T HIS SIMPLE REQUEST of Jesus pulls many into theological arabesques. What is Jesus thristing for? For our faith! For our love! For souls to heal and bring to heaven! None of that is in the text, of course: they arise from meditation on the text as does this essay. Jesus, having hung on the cross for three hours, having been tortured and up all night gave voice to a simple need. It’s not far-fetched to imagine he’s slightly delirious. What is a bit of a surprise is that someone responded to his request. I know it’s a prophetic sign, but you’d be hard-pressed to prove that it’s a sign of anything important.
It’s a root complaint in our world. You can fast for a long while, but you need to drink often. It’s so ingrained that drinking a lot of water can help you fast from food! “You’re not really hungry,” you say to yourself. “Have some water.” Good tap water goes a long way, but something sour (like vinegar and gall) makes it taste much nicer, and makes it all that much more satisfying. There needn’t be anything mystical going on here. The Early Christians recorded this because it happened. Jesus actually said these lines. God said this while dying.
“I thirst,” said God as he was dying.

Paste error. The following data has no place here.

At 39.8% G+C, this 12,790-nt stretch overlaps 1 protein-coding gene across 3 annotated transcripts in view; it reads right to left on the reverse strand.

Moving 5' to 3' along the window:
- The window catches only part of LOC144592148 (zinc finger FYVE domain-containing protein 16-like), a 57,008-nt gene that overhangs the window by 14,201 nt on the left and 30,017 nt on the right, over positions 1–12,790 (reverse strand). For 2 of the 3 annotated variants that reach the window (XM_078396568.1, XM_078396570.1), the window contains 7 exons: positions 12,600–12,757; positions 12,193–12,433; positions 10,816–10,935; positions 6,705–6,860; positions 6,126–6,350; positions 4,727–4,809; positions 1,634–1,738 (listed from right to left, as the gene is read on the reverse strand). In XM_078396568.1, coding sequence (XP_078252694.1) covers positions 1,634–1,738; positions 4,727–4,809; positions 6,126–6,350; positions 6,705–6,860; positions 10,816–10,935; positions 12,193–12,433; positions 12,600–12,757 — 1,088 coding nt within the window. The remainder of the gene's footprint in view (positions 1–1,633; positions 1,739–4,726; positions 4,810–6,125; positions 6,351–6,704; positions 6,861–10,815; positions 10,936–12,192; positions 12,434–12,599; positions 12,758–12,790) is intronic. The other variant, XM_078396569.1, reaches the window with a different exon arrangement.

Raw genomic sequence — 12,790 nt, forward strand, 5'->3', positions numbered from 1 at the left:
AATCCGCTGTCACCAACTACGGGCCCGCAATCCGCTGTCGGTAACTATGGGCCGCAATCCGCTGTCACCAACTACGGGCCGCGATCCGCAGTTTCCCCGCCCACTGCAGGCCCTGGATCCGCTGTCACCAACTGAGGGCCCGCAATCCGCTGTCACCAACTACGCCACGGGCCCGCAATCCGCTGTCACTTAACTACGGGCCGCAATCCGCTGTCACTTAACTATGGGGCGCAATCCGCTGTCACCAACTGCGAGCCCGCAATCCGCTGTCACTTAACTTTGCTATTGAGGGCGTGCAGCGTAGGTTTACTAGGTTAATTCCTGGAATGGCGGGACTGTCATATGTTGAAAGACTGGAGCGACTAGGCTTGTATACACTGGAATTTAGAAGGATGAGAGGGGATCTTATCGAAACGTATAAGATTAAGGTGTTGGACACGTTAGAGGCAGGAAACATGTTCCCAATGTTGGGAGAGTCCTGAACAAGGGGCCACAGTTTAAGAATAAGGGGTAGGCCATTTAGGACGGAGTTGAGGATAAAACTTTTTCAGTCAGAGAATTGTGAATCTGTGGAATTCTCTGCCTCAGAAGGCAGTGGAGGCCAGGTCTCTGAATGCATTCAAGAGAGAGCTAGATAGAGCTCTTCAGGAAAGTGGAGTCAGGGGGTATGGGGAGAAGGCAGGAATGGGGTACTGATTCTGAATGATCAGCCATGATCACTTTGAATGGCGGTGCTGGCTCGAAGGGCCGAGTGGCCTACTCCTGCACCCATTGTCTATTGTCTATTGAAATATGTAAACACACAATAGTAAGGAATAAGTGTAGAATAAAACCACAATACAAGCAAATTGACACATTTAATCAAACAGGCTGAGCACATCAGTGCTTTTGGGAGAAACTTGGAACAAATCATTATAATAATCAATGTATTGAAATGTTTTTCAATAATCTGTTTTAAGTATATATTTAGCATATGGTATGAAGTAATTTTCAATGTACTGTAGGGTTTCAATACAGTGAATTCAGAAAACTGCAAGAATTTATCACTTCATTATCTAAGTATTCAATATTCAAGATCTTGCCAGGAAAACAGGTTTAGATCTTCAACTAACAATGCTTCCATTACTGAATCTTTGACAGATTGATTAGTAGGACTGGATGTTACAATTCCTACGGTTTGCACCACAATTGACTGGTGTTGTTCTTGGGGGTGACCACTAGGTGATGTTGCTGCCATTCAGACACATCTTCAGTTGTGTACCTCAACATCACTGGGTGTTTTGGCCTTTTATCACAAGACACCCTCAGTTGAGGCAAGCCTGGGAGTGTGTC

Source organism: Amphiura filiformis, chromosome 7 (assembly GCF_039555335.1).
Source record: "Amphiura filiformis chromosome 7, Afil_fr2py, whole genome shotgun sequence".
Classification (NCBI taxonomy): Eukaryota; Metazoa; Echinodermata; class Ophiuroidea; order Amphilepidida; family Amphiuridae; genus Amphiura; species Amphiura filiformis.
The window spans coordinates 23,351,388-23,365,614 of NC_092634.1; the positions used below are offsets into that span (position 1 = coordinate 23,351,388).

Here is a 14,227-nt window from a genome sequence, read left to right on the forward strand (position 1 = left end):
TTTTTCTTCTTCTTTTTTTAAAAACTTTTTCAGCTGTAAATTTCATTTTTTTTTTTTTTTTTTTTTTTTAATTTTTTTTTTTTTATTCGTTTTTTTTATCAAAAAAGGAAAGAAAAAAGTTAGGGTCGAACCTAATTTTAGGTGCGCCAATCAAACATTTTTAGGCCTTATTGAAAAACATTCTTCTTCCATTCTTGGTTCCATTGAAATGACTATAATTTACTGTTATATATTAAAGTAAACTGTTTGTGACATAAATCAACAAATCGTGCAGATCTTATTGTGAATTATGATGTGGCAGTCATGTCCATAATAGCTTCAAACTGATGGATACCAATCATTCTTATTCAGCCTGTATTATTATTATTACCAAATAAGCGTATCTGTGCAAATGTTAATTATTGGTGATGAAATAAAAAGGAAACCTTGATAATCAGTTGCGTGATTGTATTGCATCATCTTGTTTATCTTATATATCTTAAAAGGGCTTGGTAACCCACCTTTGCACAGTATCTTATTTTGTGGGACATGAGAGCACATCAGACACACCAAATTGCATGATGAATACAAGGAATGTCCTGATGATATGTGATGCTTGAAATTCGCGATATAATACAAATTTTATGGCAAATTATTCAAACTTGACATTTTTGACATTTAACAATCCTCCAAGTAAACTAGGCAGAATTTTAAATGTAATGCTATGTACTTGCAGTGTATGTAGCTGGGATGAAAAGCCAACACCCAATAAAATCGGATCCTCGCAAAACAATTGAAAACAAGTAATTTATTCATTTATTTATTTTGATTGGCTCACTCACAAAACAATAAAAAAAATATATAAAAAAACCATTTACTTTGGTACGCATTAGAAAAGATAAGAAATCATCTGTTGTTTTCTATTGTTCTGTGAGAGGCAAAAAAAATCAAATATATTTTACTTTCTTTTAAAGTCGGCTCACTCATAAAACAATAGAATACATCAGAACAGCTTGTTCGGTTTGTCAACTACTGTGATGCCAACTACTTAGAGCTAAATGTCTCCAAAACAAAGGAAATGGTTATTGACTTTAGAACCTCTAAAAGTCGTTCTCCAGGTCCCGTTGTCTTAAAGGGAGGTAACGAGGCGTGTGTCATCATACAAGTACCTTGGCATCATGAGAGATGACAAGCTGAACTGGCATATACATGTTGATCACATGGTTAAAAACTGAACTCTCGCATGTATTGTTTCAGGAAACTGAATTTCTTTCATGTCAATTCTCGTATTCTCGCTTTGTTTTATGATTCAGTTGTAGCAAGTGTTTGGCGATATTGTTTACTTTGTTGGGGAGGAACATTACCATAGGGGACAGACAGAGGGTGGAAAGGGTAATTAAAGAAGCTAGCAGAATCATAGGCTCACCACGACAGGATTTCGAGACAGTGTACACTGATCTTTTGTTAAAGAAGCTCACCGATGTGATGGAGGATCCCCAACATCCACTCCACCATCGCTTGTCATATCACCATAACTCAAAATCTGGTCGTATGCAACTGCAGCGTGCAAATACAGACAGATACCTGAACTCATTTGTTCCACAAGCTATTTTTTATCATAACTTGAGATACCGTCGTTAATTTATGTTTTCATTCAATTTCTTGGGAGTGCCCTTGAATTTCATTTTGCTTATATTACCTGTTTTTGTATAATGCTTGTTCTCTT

Having simple, human needs is one thing that God does. Dying is something that God does.
Have you seen how beautiful this world is? I mean really? Yes, there is beauty in a shot of San Francisco Bay from the side of Russian Hill, especially at dawn. But there is beauty in a decayed leaf, or a collapsing squash. Stars collapsing, maggots on corpses, and even ancient skeletons (and by extension, our own) all have their own beauty. A stary night, a rainy afternoon, a Haboob, or a tornado all reveal an intense beauty that – once experienced – leaves us wanting more.
Who among the readers of these pages have one delicacy that they imagine that they would love to eat forever? Fried fish, chocolate mousse, avocado toast, lattes, caviar, fritos with cheese sauce, biscuits and gravy, or caramel corn?
In moments of deepest intimacy or near-spiritual elation, who does not wish to remain there?
Each beauty of our world, each joy, each taste, even each pain, calls from us a visceral response. We are called up and out of ourselves and yet – at that same moment – we are nailed deeply in our souls, rooted in ourselves. We are one with all things and yet isolated, alone, me. There is a moment there where I thirst becomes our own cry. We thirst for more of whatever it is and we are sorry when it has passed without slaking our thirst, our need.
These moments – even the ones that hurt – pull us towards the possibility that there is something more, something that we are craving constantly – even though we cannot name it. We can get caught in a constant round of trying to satisfy our thirst here, in this world. Every dawn over the Bay is beautiful and I have been fully blessed to see dawn here for 25 years. Dawn has happened for millenia continuously on this revolving world. But we want it again.
We thirst for more.
Jesus is that more. All of it poured out filling hearts. Jesus is the more for which we thirst. The greatest beauty, the highest joy, the deepest love is only a sip, a drop of moisture, a hint of the fullness that is Jesus.
And in eternity we may find the slaking of that thirst.